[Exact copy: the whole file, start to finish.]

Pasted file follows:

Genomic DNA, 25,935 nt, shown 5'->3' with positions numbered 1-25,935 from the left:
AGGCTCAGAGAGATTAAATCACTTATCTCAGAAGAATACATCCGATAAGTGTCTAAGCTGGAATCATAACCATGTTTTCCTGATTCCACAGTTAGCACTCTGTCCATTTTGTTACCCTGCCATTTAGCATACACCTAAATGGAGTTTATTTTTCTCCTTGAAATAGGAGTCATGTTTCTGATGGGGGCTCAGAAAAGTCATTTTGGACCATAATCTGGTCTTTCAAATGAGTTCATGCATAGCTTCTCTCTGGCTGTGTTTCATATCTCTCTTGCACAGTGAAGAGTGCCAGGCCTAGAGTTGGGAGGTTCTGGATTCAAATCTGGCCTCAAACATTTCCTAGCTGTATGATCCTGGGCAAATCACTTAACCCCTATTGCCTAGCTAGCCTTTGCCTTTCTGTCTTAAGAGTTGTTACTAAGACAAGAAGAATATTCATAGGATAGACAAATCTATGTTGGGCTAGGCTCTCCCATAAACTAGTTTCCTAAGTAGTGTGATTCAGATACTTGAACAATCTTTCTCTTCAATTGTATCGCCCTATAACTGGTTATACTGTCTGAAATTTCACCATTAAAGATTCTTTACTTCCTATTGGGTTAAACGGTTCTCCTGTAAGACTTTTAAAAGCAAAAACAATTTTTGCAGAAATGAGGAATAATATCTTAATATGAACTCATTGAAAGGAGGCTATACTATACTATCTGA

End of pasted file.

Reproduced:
Genomic DNA, 25,935 nt, shown 5'->3' with positions numbered 1-25,935 from the left:
AGGCTCAGAGAGATTAAATCACTTATCTCAGAAGAATACATCCGATAAGTGTCTAAGCTGGAATCATAACCATGTTTTCCTGATTCCACAGTTAGCACTCTGTCCATTTTGTTACCCTGCCATTTAGCATACACCTAAATGGAGTTTATTTTTCTCCTTGAAATAGGAGTCATGTTTCTGATGGGGGCTCAGAAAAGTCATTTTGGACCATAATCTGGTCTTTCAAATGAGTTCATGCATAGCTTCTCTCTGGCTGTGTTTCATATCTCTCTTGCACAGTGAAGAGTGCCAGGCCTAGAGTTGGGAGGTTCTGGATTCAAATCTGGCCTCAAACATTTCCTAGCTGTATGATCCTGGGCAAATCACTTAACCCCTATTGCCTAGCTAGCCTTTGCCTTTCTGTCTTAAGAGTTGTTACTAAGACAAGAAGAATATTCATAGGATAGACAAATCTATGTTGGGCTAGGCTCTCCCATAAACTAGTTTCCTAAGTAGTGTGATTCAGATACTTGAACAATCTTTCTCTTCAATTGTATCGCCCTATAACTGGTTATACTGTCTGAAATTTCACCATTAAAGATTCTTTACTTCCTATTGGGTTAAACGGTTCTCCTGTAAGACTTTTAAAAGCAAAAACAATTTTTGCAGAAATGAGGAATAATATCTTAATATGAACTCATTGAAAGGAGGCTATACTATACTATCTGA